I learnt the basic principles of pruning from a friend. The general idea is to use a sharp pair of secateurs, snip off at 45 degrees just above where there is a bud heading in the direction you want the plant to grow and leave plenty of space in the centre to ensure good airflow. Every snip needs to be made with care and consideration of where the plant needs to be encouraged to extend itself and where further growth would be harmful and therefore, inhibited, even if blooms are abundant on that particular branch.
Last weekend saw me doing just that over a couple of hours. A wildly overgrown miniature tea rose at home had branches going in all directions, crisscrossing and stifling each other in an effort to get to the sunlight, which a neighbouring gardenia grandiflora was denying it. As you do, after a while my mind wandered and I wondered why, as a rule, we are so adept at pruning our gardens but fail so miserably at understanding that our personal growth requires similar pruning that would rid us of the unhealthy growth or simply, old growth that used to be good but is badly in need of renewal.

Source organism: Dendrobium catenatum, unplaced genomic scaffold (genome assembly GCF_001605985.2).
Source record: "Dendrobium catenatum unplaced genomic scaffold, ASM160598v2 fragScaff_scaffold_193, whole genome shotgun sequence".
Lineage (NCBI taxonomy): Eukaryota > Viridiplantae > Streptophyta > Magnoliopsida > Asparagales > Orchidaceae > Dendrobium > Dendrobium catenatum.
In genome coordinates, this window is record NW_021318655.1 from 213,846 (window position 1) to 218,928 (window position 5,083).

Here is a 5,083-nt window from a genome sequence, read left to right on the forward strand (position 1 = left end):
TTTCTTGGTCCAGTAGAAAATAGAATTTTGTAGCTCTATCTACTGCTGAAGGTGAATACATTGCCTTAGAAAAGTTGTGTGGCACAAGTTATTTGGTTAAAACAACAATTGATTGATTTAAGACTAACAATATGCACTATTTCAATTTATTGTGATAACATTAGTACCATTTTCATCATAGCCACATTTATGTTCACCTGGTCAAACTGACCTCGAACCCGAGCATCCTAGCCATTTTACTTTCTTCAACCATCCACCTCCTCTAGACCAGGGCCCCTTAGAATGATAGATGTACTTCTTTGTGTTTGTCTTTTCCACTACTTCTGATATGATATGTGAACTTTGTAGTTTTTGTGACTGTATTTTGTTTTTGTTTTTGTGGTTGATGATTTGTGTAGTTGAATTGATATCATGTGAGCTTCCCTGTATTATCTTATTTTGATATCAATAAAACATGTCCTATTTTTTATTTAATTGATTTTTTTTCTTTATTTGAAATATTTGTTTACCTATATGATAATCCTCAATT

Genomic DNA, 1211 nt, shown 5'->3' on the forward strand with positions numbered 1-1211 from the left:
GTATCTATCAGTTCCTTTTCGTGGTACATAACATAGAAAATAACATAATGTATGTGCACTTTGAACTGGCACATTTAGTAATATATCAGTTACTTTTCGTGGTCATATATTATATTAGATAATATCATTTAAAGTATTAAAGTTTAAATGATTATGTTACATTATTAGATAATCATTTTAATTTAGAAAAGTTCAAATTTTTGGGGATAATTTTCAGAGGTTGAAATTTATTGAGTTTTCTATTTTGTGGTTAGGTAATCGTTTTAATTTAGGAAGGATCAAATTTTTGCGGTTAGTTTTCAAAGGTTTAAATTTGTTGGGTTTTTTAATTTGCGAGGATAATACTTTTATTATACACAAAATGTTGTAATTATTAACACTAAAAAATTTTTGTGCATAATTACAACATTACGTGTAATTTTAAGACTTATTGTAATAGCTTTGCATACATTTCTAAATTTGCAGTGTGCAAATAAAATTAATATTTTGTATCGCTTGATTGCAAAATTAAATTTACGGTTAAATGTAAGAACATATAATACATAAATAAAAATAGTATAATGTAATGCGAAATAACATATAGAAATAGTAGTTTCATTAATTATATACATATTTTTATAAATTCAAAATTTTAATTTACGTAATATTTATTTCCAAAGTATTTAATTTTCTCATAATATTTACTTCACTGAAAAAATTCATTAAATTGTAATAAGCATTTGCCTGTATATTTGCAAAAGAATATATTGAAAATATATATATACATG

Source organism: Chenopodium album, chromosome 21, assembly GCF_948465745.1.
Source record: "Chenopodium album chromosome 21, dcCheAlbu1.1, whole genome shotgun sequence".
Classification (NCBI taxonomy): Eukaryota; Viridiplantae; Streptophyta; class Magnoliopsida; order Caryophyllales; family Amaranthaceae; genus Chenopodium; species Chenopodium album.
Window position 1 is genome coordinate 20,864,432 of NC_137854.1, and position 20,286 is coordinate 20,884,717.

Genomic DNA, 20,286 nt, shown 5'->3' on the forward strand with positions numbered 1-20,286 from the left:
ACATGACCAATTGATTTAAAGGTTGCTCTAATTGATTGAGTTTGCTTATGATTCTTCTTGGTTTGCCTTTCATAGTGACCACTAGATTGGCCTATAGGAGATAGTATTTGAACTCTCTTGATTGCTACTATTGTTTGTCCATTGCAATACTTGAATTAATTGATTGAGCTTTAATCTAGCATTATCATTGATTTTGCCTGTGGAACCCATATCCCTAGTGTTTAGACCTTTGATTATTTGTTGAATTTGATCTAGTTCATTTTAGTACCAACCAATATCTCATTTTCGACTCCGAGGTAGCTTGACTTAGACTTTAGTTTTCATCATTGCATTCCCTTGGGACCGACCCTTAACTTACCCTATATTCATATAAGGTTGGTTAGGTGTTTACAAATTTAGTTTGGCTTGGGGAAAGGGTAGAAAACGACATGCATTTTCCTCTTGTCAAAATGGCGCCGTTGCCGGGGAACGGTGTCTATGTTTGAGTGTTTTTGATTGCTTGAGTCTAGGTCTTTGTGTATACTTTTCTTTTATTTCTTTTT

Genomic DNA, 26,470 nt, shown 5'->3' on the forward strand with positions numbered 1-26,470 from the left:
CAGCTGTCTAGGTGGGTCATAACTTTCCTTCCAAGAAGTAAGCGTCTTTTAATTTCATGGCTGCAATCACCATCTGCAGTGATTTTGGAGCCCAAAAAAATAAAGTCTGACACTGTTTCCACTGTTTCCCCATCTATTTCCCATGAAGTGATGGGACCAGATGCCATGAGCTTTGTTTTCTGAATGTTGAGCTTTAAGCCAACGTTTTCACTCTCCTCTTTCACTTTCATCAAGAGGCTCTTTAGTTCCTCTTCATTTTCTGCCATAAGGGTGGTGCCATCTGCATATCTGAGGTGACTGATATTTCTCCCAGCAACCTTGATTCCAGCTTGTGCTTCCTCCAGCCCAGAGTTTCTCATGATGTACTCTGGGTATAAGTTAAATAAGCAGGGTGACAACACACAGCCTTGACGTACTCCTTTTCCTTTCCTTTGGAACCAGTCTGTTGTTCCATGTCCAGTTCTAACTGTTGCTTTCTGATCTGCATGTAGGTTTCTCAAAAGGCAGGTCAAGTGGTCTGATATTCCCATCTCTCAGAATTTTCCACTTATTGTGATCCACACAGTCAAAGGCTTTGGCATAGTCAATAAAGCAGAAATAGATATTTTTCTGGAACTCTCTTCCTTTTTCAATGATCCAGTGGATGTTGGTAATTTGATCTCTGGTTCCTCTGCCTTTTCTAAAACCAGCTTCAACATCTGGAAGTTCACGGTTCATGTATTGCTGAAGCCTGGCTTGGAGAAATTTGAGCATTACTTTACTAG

Take for example attitudes that keep us thinking of and treating our sons and daughters like they were still in primary school even when they have surpassed childhood, because it is a comfortable and less confrontational position for everyone. Or those relationships that diminish us as human beings but we cling on to because we fear their absence would create un-fillable voids. Like errant branches on a rose bush, these kinds of growth will continue to flourish if we leave them be but as they do so, they will disrupt the growth of the branches around them, divert the energy of the plant into negative growth, attract aphids (we all have some kind of sap-sucking insects in our lives, don’t we?) and eventually, stun the health of the very plant from which it springs. For the plant as a whole to thrive, it needs to be pruned.
The other thing about pruning is, of course, that as you prune you have to decide which direction you want future growth to take. Such choices require deliberation but before any gardener decides he/she has to step back and look at the plant as a whole, to see its shape and stage of development. Stepping back, taking stock and then making a clean cut so emergent growth in new directions may occur is an intrinsic part of a healthy life. To continue growing, we need to be brave enough to seek new directions.
That being the case, my question to you is: have you had a chance to prune lately?
Image credit: Cindy Boyd at http://images.fineartamerica.com/images-medium-large/mini-tea-roses-bouquet-cindy-boyd.jpg